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Originally posted on Satis Shroff's ZEITGEISTLITERATURE | Just another WordPress.com … https://satisshroff.wordpress.com/:
A Gurkha Mother’s Tears (Satis Shroff) (Death of a Precious Jewel) A Nepalese mother sits in…
BUILDING SCHOOLS IN RURAL NEPAL (Satis Shroff)
Before the earthquake in the Nepal the school buildings were so dark that the school-children couldn’t see what was written on the blackboard. The old method of bricks and clay couldn’t withstand the devastating quakes, and a result the walls fell like a house of cards. The Swiss Caritas schools will have enough windows and doors, with good architecture to motivate better learning.
According to Marilyn Hoar, the classes are mostly big and a Nepali teacher has 70 pupils in a room. In Nepali schools there are only frontal lessons and no group work, no interactive learning. This is due to the deficient pedagogic education of the teachers in general in Nepal. ‘90% of the teachers have no idea of didactic and teaching-methods,’ says Anil Sapkota, from the NGO FairEducation. ‘The state should invest more for the further education of teachers,’ he says.
In many schools in Nepal teaching is done like in the times of Pestalozzi: dark, narrow classrooms, with no chairs and only long benches on which a lot of Nepalese pupils have to squeeze themselves, and a fixed blackboard. Toilets are in bad state and most without water. The children have to repeat the teacher recites in front of the class. And learn it by heart. ‘The children have to earn Chemistry formulae by rote, without knowing what it’s about,’ says Anil Sapkota.
That reminds me of the Vedic prayers I had to learn from my Mom. It took me a good many years till I understood what I was reciting all the time in my childhood. Ditto with poems by English poets at an elite Irish school.
Nepal is a landlocked country with over 27 million people, a territory of 141,181 square kilometers and is three times as big as Switzerland. Nepal has a new constitution since 2015, which the Indian PM Modi wants to be changed. Nepal is divided into the hills (parbat) and the lowlands (madesh) an the people living in the Mahabharat and Siwalik hills are called ‘parbateys’ (hillfolk) by the lowlanders (madeshis).
Along with the new constitution, Nepal’s politicians have decided to re-divide the country from formerly 14-zones during the Panchayat Era to a 7-zone state. The hillfolk are contented with the new proposals but a section of the lowlanders are discontented, and have blocked the transit and trade route from Nepal to India.
The blockade, though officially denied in the media by the Indian government, has shown that Nepal, though a sovereign state, is heavily dependent on India for trade, oil, petrol and the use of Indian harbor facilities to carry out international trade.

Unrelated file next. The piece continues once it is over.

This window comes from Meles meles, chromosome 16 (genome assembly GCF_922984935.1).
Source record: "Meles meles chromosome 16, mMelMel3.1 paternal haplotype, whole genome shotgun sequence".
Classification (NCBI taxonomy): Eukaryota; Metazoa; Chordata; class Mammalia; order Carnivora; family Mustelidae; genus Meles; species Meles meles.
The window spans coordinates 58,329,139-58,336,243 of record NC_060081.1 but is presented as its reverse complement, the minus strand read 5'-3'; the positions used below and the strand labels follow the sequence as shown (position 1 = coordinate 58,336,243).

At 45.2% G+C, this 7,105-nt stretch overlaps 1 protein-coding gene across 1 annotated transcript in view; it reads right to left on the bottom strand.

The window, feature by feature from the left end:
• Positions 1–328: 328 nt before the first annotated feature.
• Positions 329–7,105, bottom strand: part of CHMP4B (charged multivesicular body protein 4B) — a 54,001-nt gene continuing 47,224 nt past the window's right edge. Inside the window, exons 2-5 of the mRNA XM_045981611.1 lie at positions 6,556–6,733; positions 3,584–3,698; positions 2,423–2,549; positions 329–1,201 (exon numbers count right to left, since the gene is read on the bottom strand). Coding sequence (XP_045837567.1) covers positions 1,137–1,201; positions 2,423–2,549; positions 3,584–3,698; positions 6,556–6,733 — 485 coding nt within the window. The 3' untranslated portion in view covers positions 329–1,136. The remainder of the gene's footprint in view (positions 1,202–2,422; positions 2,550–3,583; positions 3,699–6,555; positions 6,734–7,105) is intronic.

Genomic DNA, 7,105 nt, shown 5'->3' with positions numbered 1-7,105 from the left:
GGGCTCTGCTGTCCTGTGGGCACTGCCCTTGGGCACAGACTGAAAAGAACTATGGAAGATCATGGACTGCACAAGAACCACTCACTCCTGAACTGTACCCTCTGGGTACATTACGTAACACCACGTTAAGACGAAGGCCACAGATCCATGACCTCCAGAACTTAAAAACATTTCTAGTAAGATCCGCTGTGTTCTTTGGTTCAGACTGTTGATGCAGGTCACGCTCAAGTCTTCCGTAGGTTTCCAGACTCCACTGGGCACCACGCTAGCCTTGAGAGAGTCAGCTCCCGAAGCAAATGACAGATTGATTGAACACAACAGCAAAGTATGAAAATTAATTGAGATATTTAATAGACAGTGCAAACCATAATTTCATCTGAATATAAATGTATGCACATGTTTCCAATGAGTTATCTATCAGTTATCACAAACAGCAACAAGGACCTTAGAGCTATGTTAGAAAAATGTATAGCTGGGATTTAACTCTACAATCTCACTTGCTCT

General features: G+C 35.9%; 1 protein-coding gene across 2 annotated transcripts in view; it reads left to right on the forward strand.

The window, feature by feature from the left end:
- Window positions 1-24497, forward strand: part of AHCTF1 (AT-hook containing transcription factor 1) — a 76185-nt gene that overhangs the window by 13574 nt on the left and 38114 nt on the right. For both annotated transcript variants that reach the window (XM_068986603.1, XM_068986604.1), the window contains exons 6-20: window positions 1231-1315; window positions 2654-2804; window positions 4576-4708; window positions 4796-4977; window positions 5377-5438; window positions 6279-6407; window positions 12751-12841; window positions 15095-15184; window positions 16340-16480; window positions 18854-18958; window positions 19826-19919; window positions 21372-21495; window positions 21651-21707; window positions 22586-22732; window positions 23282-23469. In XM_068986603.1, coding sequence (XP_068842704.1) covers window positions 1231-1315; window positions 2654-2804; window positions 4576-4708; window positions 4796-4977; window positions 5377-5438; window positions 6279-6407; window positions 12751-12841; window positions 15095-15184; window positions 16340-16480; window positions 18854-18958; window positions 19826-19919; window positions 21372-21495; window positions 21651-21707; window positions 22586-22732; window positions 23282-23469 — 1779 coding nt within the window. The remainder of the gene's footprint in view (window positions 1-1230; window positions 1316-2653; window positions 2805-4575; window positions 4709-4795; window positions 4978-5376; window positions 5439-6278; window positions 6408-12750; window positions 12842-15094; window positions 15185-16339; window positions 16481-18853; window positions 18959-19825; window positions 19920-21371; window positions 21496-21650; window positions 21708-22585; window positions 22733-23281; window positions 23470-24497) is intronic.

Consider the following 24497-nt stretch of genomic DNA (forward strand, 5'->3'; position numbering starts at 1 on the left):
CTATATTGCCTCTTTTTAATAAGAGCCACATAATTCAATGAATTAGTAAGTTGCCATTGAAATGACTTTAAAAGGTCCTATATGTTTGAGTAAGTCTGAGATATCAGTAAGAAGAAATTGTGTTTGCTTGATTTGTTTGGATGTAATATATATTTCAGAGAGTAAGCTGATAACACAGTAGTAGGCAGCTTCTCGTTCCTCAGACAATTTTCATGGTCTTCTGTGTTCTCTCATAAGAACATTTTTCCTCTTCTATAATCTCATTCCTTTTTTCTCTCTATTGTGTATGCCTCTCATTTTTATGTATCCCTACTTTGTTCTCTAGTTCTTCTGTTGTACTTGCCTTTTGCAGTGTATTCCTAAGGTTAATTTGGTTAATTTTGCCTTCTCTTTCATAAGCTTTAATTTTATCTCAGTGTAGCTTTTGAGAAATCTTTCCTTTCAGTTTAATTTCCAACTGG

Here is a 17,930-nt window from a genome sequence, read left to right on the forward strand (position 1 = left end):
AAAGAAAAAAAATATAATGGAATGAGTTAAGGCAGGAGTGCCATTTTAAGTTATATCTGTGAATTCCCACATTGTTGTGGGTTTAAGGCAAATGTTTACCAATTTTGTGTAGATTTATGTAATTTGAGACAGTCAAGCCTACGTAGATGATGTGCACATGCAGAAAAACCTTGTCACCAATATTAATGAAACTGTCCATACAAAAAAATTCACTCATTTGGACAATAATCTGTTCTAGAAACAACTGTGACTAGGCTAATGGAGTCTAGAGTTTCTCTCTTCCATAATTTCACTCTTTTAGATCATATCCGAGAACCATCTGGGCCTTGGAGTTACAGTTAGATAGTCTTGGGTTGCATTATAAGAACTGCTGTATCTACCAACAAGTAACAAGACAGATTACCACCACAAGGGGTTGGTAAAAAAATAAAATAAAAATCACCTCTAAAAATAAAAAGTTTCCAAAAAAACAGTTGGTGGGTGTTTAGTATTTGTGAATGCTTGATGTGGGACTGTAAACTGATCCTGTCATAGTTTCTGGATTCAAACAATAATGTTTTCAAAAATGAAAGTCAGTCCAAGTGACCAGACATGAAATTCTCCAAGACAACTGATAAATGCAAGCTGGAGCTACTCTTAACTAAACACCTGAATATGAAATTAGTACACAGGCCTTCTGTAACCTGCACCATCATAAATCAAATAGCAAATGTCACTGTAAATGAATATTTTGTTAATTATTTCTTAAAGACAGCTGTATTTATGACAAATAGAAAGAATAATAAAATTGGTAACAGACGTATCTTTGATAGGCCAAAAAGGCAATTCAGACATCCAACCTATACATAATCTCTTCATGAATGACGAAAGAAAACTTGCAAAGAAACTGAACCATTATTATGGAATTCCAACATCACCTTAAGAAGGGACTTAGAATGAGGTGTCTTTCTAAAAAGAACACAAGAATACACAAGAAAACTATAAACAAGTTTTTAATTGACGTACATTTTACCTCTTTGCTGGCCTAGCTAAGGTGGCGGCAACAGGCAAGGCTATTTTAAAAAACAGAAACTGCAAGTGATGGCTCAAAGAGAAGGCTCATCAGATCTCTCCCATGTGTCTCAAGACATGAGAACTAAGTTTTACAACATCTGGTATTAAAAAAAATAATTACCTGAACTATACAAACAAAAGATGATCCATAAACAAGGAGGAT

In the case of Bhutan and Sikkim, it was relatively easy for India to take over the defence of these small, former protectorates. India fought a war in the Himalayas against China in 1962 and was humiliated. Since then it has been wary of the Chinese on the other side of the Himalayas. Bhutan’s policy was to keep out the low-budget tourists and only to let in rich tourists. The concerned officials in Thimpu, as well as the Bhutanese King had seen the example of Nepal, which was a hippie paradise in the early seventies. In a clever political chess-movement, the Nepalis who were living peacefully in the Dragon Kingdom, were obliged to the country as they were declared as ‘Lhotsampas,’ that is, people who refused to be Bhutanese by wearing the national dress, and taking Bhutanese customs and traditions. The ethnic Nepali refugees from Bhutan were granted temporary asylum in Nepal in Nepal’s eastern border settlements, and a sizeable number of them have found new homes in Canada and the USA.
Whereas the Bhutanese Nepalis have headed west, discrimination, exploitation von minorities and undercastes and casteless people, women and children is still rampant. These people are protected theoretically by the Nepalese constitution—but the reality is different. This is also one of the reasons for the political unrest in the country. Over 23,8% of the population lives under the poverty line. In the rural areas of Nepal the state of hygiene is precarious. Only 20% of the households have a latrine and only a half of the population has access to clear, drinkable water. The annual death toll of children under 5 years is 13,000 caused primarily by the polluted and infected drinking water and lack of hygiene.
There have been a few improvements after the decade long war between the Maoists and the Royal government forces. But a lot has yet to be done in Nepal.
The tectonic earthquake of April 25,2015 with a strength of 7,6 to 7,8 on the Richter Scale caused the death of over 9000 Nepalese. According to the government half a million houses were destroyed—among them historical monuments, pagodas, shrines and other buildings. A third of Nepal’s population suffered from the consequences of catastrophic quakes.
Caritas Switzerland is planning to build 34 new school buildings in Sindhupalchowk district in cooperation with Helvetas. The construction is to begin in the middle of February 2016. The school buildings will c financed by Caritas (54,3%), Glückskette (40%) and Helvetas (6%). The total sum is expected to be 9,1 million Swiss franks.
If you’d like to work in Nepal as a temporary teacher or if you’re a student in a higher semester and would like to do your practical training in Nepal for a few months here are some links:
www.easy-go-easy-com.org / info (at)for-fair-education.org